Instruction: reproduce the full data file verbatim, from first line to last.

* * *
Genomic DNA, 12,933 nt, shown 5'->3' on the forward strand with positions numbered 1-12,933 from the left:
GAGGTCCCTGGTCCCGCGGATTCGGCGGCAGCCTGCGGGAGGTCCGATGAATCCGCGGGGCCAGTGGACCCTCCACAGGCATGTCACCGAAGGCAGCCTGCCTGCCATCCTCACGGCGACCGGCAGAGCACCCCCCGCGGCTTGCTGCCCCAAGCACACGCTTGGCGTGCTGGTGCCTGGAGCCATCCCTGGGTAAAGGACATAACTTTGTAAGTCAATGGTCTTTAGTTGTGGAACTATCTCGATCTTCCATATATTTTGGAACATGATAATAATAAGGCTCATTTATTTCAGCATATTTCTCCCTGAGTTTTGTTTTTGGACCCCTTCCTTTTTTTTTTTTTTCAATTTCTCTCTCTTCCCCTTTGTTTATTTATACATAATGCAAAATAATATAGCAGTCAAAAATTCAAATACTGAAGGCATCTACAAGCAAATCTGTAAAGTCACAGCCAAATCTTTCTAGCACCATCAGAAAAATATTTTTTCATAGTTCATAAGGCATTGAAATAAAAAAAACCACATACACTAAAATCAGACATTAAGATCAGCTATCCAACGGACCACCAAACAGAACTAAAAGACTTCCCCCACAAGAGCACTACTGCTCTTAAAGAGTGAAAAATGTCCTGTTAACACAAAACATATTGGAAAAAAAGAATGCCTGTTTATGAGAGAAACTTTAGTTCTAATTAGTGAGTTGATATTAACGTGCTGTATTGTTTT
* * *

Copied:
Genomic DNA, 12,933 nt, shown 5'->3' on the forward strand with positions numbered 1-12,933 from the left:
GAGGTCCCTGGTCCCGCGGATTCGGCGGCAGCCTGCGGGAGGTCCGATGAATCCGCGGGGCCAGTGGACCCTCCACAGGCATGTCACCGAAGGCAGCCTGCCTGCCATCCTCACGGCGACCGGCAGAGCACCCCCCGCGGCTTGCTGCCCCAAGCACACGCTTGGCGTGCTGGTGCCTGGAGCCATCCCTGGGTAAAGGACATAACTTTGTAAGTCAATGGTCTTTAGTTGTGGAACTATCTCGATCTTCCATATATTTTGGAACATGATAATAATAAGGCTCATTTATTTCAGCATATTTCTCCCTGAGTTTTGTTTTTGGACCCCTTCCTTTTTTTTTTTTTTCAATTTCTCTCTCTTCCCCTTTGTTTATTTATACATAATGCAAAATAATATAGCAGTCAAAAATTCAAATACTGAAGGCATCTACAAGCAAATCTGTAAAGTCACAGCCAAATCTTTCTAGCACCATCAGAAAAATATTTTTTCATAGTTCATAAGGCATTGAAATAAAAAAAACCACATACACTAAAATCAGACATTAAGATCAGCTATCCAACGGACCACCAAACAGAACTAAAAGACTTCCCCCACAAGAGCACTACTGCTCTTAAAGAGTGAAAAATGTCCTGTTAACACAAAACATATTGGAAAAAAAGAATGCCTGTTTATGAGAGAAACTTTAGTTCTAATTAGTGAGTTGATATTAACGTGCTGTATTGTTTT